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Naomi Osaka and Mental Health Reform

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  • #16
    Originally posted by Atticus View Post
    It's not the time; it's the nature of the questions. They're looking to get a rise out of the athlete, so they ask things they hope will evoke an emotional response. That line of questioning hurts just the same as if one pokes the broken ankle.
    And of course, post match interview could be bad for a player's ankle.

    Petra Kvitova withdraws from French Open; injured ankle in fall during media availability (espn.com)

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    • #17
      Originally posted by lonewolf View Post
      Does anyone enjoy/expect inane, post-competition interviews of often exhausted athletes? Not I.
      I usually have no interest in these interviews unless the person doing the interview is a character like Muhammad Ali or Charles Barkley or someone who pulls off a historic upset.
      Last edited by jazzcyclist; 06-02-2021, 07:24 PM.

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      • #18
        The only questionable thing about Osaka was why she waited until the event started prior to making an issue of it....of which I thought the tournament responded to poorly. I assume she signs a contract which has the media requirements are outlined. She has acknowledged this to a degree.

        Post game/match interviews have been a staple of sports since the days the only way getting any summation of a sports event was by reading about it the next day in the newspapers. It's part of the game and part of the publicity the sports need to generate interest. The questions are inane and I don't like any interviews with active players in nearly any sport since they will be loath to say anything inflammatory. Ex-players are much better at saying more interesting things. Complaining about them sounds like yet another in a series of old guys yelling at clouds response to too many situations.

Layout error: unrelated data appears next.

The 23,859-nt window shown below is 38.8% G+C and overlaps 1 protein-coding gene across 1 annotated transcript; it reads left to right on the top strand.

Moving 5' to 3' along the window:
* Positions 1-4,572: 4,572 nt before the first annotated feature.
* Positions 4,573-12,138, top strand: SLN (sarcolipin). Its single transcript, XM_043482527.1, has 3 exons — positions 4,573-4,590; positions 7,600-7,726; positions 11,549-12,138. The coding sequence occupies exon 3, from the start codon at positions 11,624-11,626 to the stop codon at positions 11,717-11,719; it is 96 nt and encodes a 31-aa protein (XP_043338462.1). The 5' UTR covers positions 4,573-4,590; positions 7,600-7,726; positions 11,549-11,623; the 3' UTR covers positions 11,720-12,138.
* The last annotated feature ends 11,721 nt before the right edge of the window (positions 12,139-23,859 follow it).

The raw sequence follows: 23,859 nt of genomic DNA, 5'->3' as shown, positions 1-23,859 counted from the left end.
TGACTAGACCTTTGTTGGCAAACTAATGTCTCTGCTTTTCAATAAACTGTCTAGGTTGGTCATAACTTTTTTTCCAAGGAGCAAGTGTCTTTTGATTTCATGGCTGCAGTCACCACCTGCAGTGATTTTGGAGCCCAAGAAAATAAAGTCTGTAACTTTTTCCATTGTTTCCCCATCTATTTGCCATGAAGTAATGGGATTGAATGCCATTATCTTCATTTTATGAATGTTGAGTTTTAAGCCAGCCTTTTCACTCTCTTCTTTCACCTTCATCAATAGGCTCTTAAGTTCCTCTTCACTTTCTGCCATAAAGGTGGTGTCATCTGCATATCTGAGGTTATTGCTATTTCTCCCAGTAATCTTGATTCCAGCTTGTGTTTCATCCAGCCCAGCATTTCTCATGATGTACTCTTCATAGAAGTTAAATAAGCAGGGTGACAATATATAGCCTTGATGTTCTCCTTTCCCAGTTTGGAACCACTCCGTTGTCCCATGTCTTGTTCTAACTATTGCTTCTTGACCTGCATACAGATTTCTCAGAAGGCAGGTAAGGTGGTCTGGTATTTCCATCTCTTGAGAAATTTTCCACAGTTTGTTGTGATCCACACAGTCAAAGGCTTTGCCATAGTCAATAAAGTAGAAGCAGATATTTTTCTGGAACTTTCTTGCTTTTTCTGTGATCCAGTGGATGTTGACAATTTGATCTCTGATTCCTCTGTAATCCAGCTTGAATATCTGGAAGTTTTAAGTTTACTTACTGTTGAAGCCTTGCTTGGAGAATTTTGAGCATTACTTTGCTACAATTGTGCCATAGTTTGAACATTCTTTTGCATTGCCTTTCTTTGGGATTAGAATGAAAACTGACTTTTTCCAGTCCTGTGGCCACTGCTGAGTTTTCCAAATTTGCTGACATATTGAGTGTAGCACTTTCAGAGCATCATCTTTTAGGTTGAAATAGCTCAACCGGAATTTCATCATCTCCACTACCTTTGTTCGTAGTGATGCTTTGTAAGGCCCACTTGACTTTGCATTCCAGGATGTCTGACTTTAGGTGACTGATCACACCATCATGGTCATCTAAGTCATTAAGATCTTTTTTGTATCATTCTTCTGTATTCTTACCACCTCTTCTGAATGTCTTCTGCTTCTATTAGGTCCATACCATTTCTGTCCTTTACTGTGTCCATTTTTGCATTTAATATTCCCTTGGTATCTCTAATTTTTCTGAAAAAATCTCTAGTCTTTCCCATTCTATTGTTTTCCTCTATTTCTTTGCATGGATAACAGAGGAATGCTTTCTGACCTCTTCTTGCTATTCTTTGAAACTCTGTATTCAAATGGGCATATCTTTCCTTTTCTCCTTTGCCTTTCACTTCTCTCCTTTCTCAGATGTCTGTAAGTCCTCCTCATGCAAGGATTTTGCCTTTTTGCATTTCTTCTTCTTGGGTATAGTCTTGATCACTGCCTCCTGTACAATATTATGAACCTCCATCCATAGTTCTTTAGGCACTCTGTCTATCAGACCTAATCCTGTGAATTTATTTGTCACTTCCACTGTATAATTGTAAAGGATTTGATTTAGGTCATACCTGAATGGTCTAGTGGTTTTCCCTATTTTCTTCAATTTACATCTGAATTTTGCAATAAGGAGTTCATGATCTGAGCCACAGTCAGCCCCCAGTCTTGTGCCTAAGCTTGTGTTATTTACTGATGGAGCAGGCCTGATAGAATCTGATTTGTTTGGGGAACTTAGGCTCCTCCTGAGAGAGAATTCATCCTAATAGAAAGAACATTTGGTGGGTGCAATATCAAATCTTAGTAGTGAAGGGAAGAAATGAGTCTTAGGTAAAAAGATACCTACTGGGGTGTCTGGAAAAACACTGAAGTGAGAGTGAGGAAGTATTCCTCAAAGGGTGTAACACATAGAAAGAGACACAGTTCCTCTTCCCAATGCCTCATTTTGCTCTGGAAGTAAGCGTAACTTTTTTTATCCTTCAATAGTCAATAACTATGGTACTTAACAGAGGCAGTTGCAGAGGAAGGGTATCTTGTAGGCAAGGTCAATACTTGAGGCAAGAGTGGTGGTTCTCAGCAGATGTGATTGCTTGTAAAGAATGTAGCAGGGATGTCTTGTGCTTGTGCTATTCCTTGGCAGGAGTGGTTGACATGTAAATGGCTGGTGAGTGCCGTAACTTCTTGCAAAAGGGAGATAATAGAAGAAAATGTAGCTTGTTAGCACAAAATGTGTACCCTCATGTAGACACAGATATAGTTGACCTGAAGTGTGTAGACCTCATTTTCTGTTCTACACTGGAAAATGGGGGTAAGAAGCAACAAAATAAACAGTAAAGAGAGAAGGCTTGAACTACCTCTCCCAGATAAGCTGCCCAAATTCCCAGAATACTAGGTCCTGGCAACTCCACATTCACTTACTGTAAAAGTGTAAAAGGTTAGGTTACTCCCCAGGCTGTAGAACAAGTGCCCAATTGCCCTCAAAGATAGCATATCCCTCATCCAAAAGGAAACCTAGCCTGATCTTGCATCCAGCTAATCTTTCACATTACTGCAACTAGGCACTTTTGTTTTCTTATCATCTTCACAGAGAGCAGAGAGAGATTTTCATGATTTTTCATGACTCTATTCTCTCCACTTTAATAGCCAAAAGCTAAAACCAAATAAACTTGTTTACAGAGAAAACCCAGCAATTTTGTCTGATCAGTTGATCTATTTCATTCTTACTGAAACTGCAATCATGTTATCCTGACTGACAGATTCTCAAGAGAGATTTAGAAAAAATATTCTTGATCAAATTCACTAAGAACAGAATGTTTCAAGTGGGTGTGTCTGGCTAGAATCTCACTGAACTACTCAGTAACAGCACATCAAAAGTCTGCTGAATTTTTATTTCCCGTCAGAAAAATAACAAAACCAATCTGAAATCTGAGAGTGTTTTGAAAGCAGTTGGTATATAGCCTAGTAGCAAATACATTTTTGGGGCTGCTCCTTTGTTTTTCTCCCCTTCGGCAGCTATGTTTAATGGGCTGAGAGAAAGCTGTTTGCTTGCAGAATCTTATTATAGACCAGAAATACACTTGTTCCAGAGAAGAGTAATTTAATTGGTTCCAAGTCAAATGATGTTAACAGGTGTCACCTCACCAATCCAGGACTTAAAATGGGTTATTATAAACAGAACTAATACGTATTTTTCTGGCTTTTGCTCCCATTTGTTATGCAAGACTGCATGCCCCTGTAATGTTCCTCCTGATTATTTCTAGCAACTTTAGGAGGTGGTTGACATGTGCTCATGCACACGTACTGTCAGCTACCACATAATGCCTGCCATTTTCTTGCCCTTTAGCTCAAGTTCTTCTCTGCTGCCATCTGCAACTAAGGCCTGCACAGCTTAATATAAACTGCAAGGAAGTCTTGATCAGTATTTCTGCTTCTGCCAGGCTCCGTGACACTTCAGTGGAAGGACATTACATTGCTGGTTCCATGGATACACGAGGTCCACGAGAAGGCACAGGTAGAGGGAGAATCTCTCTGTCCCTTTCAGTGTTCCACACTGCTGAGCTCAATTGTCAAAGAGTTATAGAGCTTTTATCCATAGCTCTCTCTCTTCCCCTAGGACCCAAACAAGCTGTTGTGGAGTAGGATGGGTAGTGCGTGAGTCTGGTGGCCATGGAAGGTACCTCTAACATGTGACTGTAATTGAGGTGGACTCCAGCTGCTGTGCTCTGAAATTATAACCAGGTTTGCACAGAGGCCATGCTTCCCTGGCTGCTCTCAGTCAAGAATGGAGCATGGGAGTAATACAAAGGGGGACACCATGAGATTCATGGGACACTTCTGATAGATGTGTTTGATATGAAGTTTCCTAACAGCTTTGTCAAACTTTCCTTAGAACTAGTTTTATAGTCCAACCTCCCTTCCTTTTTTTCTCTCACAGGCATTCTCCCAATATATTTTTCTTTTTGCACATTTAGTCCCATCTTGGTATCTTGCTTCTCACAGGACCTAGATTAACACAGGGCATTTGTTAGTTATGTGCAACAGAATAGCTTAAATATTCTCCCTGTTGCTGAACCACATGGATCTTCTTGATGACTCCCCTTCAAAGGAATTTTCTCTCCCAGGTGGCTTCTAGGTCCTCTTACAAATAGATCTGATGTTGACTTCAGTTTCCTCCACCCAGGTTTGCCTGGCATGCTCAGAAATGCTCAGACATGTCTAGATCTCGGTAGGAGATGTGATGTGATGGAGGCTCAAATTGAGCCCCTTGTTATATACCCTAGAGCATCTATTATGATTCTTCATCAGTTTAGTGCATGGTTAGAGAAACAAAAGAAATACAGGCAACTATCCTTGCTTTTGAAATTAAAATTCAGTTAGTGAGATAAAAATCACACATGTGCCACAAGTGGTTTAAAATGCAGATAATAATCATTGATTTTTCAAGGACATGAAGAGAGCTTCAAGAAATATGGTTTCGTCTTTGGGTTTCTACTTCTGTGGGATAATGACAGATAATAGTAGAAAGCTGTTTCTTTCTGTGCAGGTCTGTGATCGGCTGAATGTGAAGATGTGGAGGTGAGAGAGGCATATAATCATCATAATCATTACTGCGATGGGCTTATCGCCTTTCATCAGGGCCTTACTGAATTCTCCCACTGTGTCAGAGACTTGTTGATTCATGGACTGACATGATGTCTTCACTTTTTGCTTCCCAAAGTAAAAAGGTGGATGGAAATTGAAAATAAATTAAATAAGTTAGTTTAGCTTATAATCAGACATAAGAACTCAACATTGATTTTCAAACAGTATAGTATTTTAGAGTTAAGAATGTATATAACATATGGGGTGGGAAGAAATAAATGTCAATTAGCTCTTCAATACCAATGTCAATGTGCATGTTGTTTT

Hopefully anyone who needs assistance with any emotional issues gets that assistance and, in this case, I'm only referring to the players.

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        • #19
          And let it be noted that after her first (and only) match Osaka was not too depressed, nor too worried about her mental health, to not do the interview with the Japanese broadcasting service, with which she has a contract that pays her for those interviews.

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          • #20
            Comparing Terry Bradshaw sitting out a super bowl with Osaka withdrawing from a major tourney is a ludicrous comparison.
            Anyway, NFL players and coaches with emotional issues regularly misbehave in post-game settings with ugly, combative reactions or walk-outs. Maybe they get fined or maybe not but generally their uncivil conduct simply enhances their reputations as hard guys who brook no nonsense from the press.
            Osaka simply opted not to speak and when fined opted not to play, and in each instance published a thoughtful explanation.
            Seems to me that the ruling elite of pro tennis administration have played a losing hand in coming down hard on popular, attractive, intelligent, very talented bi-national young woman of color.
            Speaking or not speaking to the press ought to be a personal choice, not a mandate from a business enterprise whose motivation is purely economic.

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            • #21
              ....and speaking to the press as a promotion of the sport the athletes pay is part of their job as per the contract the players sign which allows them to get paid. A player choosing not to abide by that has plenty of choices to get a game in. However they may not like the size of the paycheck they receive from the local tennis club.

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              • #22
                SI....

                Press conferences absolutely have value. That doesn’t mean Naomi Osaka should be forced to do them. Column on athletes, access, and empathy:

                https://mobile.twitter.com/Rosenberg...57360961396737

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                • #23